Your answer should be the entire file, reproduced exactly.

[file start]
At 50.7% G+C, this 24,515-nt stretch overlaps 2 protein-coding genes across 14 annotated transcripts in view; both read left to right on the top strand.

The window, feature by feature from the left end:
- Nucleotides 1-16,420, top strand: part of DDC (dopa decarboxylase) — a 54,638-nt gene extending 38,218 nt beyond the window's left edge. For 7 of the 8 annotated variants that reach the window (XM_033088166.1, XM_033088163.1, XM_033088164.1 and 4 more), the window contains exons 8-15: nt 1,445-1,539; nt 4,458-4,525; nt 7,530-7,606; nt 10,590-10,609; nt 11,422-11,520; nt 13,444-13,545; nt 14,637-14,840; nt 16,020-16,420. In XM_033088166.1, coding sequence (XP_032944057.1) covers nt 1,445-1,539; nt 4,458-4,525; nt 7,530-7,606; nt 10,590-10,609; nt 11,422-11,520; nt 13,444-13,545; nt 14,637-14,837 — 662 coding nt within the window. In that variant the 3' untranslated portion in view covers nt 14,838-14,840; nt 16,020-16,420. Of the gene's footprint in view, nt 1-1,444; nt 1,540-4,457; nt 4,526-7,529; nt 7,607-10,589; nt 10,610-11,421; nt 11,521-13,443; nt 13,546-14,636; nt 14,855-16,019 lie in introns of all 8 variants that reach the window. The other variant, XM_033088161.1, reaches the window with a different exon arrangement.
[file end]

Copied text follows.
At 50.7% G+C, this 24,515-nt stretch overlaps 2 protein-coding genes across 14 annotated transcripts in view; both read left to right on the top strand.

The window, feature by feature from the left end:
- Nucleotides 1-16,420, top strand: part of DDC (dopa decarboxylase) — a 54,638-nt gene extending 38,218 nt beyond the window's left edge. For 7 of the 8 annotated variants that reach the window (XM_033088166.1, XM_033088163.1, XM_033088164.1 and 4 more), the window contains exons 8-15: nt 1,445-1,539; nt 4,458-4,525; nt 7,530-7,606; nt 10,590-10,609; nt 11,422-11,520; nt 13,444-13,545; nt 14,637-14,840; nt 16,020-16,420. In XM_033088166.1, coding sequence (XP_032944057.1) covers nt 1,445-1,539; nt 4,458-4,525; nt 7,530-7,606; nt 10,590-10,609; nt 11,422-11,520; nt 13,444-13,545; nt 14,637-14,837 — 662 coding nt within the window. In that variant the 3' untranslated portion in view covers nt 14,838-14,840; nt 16,020-16,420. Of the gene's footprint in view, nt 1-1,444; nt 1,540-4,457; nt 4,526-7,529; nt 7,607-10,589; nt 10,610-11,421; nt 11,521-13,443; nt 13,546-14,636; nt 14,855-16,019 lie in introns of all 8 variants that reach the window. The other variant, XM_033088161.1, reaches the window with a different exon arrangement.